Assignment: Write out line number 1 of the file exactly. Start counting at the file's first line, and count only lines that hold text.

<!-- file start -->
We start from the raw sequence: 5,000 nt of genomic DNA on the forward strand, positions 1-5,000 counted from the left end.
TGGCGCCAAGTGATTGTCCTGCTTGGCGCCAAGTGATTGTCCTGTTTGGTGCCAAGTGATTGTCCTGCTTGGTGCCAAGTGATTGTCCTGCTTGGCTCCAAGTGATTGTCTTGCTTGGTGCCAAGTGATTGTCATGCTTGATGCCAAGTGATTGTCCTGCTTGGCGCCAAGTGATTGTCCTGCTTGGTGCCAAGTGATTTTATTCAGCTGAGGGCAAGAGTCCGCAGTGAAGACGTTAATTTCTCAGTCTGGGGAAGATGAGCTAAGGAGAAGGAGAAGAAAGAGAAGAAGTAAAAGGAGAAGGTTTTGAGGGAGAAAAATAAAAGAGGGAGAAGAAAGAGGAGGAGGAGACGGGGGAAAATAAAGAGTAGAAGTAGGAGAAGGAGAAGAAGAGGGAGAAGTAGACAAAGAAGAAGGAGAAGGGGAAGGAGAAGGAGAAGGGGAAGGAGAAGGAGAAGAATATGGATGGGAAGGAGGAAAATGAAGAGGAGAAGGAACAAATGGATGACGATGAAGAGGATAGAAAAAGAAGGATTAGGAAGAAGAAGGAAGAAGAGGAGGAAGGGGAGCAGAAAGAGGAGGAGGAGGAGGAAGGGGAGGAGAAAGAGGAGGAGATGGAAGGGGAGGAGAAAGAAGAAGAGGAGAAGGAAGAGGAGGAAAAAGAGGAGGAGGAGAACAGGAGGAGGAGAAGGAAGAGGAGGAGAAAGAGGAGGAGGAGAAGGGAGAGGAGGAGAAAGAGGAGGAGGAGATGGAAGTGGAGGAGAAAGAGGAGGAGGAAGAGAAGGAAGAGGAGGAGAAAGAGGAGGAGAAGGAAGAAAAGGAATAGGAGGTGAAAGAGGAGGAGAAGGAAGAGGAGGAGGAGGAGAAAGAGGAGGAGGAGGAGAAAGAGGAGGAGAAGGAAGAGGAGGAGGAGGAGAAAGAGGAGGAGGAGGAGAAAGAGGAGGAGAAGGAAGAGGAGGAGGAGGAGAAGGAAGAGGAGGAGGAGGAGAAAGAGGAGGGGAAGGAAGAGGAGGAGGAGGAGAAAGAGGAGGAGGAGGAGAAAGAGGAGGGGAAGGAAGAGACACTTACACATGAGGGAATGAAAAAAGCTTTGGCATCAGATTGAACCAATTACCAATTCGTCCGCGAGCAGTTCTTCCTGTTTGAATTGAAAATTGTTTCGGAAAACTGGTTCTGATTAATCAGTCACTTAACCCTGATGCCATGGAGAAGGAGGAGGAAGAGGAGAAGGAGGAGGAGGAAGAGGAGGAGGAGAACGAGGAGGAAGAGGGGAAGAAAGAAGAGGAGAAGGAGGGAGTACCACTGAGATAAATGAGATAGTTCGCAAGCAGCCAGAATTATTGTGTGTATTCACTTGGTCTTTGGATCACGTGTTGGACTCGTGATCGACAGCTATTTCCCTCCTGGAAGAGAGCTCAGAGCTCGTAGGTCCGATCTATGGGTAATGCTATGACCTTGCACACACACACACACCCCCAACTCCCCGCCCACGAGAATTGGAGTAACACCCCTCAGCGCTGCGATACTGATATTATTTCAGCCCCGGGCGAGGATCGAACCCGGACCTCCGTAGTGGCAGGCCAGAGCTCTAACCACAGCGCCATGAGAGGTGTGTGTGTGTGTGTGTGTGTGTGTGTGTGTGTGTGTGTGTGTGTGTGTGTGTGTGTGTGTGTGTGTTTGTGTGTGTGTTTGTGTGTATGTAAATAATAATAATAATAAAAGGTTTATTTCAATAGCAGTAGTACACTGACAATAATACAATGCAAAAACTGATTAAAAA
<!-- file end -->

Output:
We start from the raw sequence: 5,000 nt of genomic DNA on the forward strand, positions 1-5,000 counted from the left end.